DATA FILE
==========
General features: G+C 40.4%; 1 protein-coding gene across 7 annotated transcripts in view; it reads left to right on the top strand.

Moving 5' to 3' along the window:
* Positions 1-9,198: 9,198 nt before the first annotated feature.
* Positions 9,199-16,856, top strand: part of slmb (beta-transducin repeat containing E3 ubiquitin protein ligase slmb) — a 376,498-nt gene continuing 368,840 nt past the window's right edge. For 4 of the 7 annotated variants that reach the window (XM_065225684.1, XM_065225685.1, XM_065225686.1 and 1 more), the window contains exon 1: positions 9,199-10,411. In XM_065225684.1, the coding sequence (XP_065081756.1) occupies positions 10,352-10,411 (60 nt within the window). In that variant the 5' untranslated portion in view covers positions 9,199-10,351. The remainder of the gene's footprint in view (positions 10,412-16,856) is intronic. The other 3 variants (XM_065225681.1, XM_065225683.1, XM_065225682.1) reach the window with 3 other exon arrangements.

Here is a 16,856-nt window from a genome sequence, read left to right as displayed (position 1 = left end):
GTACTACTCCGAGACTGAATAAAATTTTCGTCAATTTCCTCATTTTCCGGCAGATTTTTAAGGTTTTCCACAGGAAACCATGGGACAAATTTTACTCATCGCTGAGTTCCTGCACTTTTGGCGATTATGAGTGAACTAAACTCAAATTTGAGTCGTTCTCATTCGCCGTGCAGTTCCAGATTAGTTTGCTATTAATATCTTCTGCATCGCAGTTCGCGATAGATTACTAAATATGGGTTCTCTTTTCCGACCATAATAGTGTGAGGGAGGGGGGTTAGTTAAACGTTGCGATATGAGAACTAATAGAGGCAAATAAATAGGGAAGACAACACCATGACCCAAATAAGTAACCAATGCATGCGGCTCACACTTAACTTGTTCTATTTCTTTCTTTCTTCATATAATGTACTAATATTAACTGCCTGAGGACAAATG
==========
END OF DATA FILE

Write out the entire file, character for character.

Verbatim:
General features: G+C 40.4%; 1 protein-coding gene across 7 annotated transcripts in view; it reads left to right on the top strand.

Moving 5' to 3' along the window:
* Positions 1-9,198: 9,198 nt before the first annotated feature.
* Positions 9,199-16,856, top strand: part of slmb (beta-transducin repeat containing E3 ubiquitin protein ligase slmb) — a 376,498-nt gene continuing 368,840 nt past the window's right edge. For 4 of the 7 annotated variants that reach the window (XM_065225684.1, XM_065225685.1, XM_065225686.1 and 1 more), the window contains exon 1: positions 9,199-10,411. In XM_065225684.1, the coding sequence (XP_065081756.1) occupies positions 10,352-10,411 (60 nt within the window). In that variant the 5' untranslated portion in view covers positions 9,199-10,351. The remainder of the gene's footprint in view (positions 10,412-16,856) is intronic. The other 3 variants (XM_065225681.1, XM_065225683.1, XM_065225682.1) reach the window with 3 other exon arrangements.

Here is a 16,856-nt window from a genome sequence, read left to right as displayed (position 1 = left end):
GTACTACTCCGAGACTGAATAAAATTTTCGTCAATTTCCTCATTTTCCGGCAGATTTTTAAGGTTTTCCACAGGAAACCATGGGACAAATTTTACTCATCGCTGAGTTCCTGCACTTTTGGCGATTATGAGTGAACTAAACTCAAATTTGAGTCGTTCTCATTCGCCGTGCAGTTCCAGATTAGTTTGCTATTAATATCTTCTGCATCGCAGTTCGCGATAGATTACTAAATATGGGTTCTCTTTTCCGACCATAATAGTGTGAGGGAGGGGGGTTAGTTAAACGTTGCGATATGAGAACTAATAGAGGCAAATAAATAGGGAAGACAACACCATGACCCAAATAAGTAACCAATGCATGCGGCTCACACTTAACTTGTTCTATTTCTTTCTTTCTTCATATAATGTACTAATATTAACTGCCTGAGGACAAATG